With eight successful Mars landings, NASA is upping the ante with its newest rover. The spacecraft Perseverance set for liftoff this week is NASA's biggest and brainiest Martian rover yet. It sports the latest landing tech, plus the most cameras and microphones ever assembled to capture the sights and sounds of Mars. Its super-sanitized sample return tubes for rocks that could hold evidence of past Martian life are the cleanest items ever bound for space. A helicopter is even tagging along for an otherworldly test flight.
- This summer's third and final mission to Mars after the United Arab Emirates' Hope orbiter and China's Quest for Heavenly Truth orbiter-rover combo begins with a launch scheduled for 30 July 2020 morning from Cape Canaveral.
- Like the other spacecraft, Perseverance should reach the red planet next February following a journey spanning seven months and more than 300 million miles (480 million kilometers).
- The six-wheeled, car-sized Perseverance is a copycat of NASA's Curiosity rover, prowling Mars since 2012, but with more upgrades and bulk.
- Its 7-foot (2-meter) robotic arm has a stronger grip and bigger drill for collecting rock samples, and it's packed with 23 cameras, most of them in color, plus two more on Ingenuity, the hitchhiking helicopter.
- The cameras will provide the first glimpse of a parachute billowing open at Mars, with two microphones letting Earthlings eavesdrop for the first time.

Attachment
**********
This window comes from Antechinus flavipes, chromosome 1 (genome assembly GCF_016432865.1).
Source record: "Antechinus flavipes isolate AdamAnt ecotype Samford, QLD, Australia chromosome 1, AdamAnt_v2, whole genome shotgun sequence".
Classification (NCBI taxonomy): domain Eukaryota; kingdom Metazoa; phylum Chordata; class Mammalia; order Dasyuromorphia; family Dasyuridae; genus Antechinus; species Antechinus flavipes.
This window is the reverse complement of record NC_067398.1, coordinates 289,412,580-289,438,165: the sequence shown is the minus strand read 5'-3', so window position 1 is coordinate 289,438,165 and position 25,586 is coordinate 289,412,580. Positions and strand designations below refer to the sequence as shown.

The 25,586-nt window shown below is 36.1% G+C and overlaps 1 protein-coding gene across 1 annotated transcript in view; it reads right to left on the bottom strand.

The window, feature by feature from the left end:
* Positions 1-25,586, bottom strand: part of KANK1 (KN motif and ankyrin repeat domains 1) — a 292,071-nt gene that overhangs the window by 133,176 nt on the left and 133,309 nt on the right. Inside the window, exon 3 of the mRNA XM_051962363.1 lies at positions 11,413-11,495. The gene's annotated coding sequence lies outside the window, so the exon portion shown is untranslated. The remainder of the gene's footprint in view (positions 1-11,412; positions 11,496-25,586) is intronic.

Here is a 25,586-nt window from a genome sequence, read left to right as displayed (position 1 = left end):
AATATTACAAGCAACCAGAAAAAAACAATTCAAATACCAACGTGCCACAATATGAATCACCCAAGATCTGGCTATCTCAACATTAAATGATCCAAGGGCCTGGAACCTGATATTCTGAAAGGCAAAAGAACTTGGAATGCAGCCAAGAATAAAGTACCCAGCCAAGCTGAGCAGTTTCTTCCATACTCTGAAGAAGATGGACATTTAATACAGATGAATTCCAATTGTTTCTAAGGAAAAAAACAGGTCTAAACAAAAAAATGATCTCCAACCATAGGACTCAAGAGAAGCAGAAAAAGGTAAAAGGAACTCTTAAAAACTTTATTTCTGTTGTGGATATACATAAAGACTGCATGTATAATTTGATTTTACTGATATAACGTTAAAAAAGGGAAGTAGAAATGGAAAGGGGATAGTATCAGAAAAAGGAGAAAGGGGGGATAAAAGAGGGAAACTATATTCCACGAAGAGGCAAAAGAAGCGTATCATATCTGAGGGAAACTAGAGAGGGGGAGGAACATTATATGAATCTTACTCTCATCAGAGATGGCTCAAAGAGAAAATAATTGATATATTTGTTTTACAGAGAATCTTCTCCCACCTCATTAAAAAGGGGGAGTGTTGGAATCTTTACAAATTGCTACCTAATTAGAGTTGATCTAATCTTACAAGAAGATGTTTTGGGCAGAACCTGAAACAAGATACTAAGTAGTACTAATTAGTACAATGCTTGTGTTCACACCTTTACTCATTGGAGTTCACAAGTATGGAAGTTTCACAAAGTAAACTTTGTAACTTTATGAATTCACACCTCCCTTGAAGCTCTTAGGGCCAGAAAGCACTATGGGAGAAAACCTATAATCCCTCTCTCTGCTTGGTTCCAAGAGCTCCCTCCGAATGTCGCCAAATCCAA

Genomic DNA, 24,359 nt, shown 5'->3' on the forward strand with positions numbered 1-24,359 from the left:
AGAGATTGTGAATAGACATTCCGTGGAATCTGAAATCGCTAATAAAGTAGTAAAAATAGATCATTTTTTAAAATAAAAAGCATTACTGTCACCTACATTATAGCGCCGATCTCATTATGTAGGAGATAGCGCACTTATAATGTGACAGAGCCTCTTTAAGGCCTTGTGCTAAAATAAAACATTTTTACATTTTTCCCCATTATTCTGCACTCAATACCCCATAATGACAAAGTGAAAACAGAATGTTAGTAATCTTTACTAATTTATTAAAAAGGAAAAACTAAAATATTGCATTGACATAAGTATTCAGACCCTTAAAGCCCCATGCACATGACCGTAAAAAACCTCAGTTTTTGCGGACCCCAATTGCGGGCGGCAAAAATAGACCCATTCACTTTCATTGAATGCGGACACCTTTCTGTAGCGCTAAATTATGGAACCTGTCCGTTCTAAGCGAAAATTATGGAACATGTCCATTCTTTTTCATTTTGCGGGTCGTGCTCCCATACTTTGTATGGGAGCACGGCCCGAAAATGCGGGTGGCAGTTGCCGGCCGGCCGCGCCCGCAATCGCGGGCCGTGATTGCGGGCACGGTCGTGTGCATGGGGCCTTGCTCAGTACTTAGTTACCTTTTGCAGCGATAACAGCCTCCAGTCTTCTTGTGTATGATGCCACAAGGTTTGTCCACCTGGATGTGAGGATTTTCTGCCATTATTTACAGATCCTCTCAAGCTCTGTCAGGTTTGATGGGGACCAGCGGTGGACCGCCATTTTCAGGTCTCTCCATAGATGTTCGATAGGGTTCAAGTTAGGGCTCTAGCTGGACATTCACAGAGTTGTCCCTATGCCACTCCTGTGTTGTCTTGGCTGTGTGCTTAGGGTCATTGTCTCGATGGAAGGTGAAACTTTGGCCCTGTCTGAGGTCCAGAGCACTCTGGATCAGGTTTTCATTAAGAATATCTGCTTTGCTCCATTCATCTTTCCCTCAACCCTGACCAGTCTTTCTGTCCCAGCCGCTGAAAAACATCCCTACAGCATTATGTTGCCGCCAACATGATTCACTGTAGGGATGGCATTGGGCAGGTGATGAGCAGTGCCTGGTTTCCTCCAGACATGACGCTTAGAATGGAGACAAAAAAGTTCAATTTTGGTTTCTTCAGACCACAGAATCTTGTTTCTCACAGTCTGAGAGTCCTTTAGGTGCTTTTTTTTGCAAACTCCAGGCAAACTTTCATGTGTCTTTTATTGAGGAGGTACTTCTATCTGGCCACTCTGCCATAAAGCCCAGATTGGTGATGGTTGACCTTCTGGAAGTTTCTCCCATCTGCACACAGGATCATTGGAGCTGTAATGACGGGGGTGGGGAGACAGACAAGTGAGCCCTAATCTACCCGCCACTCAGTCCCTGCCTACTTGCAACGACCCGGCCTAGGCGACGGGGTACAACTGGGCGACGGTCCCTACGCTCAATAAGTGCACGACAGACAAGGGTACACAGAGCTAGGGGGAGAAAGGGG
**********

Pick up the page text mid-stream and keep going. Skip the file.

- Perseverance has more self-driving capability, too, so it can cover more ground than Curiosity. The enhancements make for a higher mission price tag: nearly $3 billion.
- Perseverance will drill into rocks most likely to hold signs of ancient life and stash the collection on the ground to await a future rover.
- Forty-three sample tubes are on board this rover, each one meticulously scrubbed and baked to remove Earthly microbes.
- NASA wants to avoid introducing organic molecules from Earth to the returning Martian samples. Each tube can hold one-half ounce (15 grams) of core samples, and the goal is to gather about a pound (0.5 kilogram) altogether for return to Earth.
- The 4-pound (1.8-kilogram) helicopter, Ingenuity, will travel to Mars clutching the rover's belly and, a few months after touchdown, attempt to fly solo.
- Once dropping onto the Martian surface, Ingenuity will start out like a baby bird, rising 10 feet (3 meters) into the planet's extremely thin atmosphere and flying forward up to 6 feet (2 meters).
- An instrument the size of a car battery will covert atmospheric carbon dioxide into oxygen, an essential ingredient for rocket propellant and breathing systems.